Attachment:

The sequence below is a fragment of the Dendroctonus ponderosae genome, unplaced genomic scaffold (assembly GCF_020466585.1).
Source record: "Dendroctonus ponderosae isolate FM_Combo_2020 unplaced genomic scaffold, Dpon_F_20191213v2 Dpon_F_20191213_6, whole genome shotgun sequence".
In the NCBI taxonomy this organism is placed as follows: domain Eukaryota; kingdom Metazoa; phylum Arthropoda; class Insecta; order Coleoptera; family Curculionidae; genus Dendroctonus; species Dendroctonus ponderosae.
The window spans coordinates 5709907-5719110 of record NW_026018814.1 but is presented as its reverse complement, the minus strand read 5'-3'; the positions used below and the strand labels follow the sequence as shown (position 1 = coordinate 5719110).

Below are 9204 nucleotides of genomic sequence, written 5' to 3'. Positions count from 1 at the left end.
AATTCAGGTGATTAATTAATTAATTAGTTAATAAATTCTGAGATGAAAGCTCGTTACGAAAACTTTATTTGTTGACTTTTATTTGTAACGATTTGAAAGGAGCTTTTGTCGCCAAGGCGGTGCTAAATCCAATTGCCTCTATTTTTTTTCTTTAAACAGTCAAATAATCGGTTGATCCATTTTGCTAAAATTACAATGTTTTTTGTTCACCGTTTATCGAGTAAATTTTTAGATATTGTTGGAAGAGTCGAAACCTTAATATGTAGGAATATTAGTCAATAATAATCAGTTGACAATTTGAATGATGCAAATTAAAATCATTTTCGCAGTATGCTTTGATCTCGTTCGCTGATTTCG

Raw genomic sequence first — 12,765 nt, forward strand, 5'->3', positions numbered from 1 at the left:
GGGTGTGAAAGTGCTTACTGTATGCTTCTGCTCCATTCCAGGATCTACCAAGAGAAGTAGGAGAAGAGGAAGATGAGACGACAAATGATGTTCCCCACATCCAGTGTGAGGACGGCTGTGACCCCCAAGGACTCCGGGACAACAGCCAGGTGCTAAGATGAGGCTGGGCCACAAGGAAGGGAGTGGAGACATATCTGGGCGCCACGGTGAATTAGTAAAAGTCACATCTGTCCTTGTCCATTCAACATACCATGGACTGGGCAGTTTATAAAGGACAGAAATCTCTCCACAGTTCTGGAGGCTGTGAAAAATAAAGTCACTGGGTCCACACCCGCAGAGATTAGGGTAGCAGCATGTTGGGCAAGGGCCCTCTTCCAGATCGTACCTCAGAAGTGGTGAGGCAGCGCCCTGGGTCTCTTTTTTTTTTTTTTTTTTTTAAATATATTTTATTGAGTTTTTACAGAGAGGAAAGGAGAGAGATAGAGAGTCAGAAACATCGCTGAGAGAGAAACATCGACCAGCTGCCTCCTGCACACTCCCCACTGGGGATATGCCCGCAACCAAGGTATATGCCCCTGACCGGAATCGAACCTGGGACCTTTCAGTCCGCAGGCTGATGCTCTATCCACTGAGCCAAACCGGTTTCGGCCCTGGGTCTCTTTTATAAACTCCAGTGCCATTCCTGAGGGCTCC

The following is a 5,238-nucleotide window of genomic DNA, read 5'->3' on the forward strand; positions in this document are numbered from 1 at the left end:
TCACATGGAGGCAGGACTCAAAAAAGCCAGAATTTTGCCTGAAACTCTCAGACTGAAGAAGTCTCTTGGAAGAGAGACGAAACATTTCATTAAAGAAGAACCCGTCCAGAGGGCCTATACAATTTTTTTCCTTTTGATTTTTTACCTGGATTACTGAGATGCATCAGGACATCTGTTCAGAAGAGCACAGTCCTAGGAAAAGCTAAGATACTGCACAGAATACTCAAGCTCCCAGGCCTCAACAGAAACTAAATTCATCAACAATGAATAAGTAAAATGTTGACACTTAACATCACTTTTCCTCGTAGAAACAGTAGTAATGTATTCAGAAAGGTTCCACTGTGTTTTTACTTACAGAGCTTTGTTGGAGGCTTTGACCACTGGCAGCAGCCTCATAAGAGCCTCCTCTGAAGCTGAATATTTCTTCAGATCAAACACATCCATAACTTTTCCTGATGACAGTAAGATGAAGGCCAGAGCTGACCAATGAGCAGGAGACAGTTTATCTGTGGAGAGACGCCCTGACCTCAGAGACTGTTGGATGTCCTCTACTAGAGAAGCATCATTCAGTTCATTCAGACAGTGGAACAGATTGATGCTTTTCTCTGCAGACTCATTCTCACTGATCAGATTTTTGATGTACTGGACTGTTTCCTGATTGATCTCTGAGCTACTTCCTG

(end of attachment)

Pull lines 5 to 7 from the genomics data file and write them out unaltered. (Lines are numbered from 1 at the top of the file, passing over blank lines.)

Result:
Below are 9204 nucleotides of genomic sequence, written 5' to 3'. Positions count from 1 at the left end.
AATTCAGGTGATTAATTAATTAATTAGTTAATAAATTCTGAGATGAAAGCTCGTTACGAAAACTTTATTTGTTGACTTTTATTTGTAACGATTTGAAAGGAGCTTTTGTCGCCAAGGCGGTGCTAAATCCAATTGCCTCTATTTTTTTTCTTTAAACAGTCAAATAATCGGTTGATCCATTTTGCTAAAATTACAATGTTTTTTGTTCACCGTTTATCGAGTAAATTTTTAGATATTGTTGGAAGAGTCGAAACCTTAATATGTAGGAATATTAGTCAATAATAATCAGTTGACAATTTGAATGATGCAAATTAAAATCATTTTCGCAGTATGCTTTGATCTCGTTCGCTGATTTCG

Raw genomic sequence first — 12,765 nt, forward strand, 5'->3', positions numbered from 1 at the left: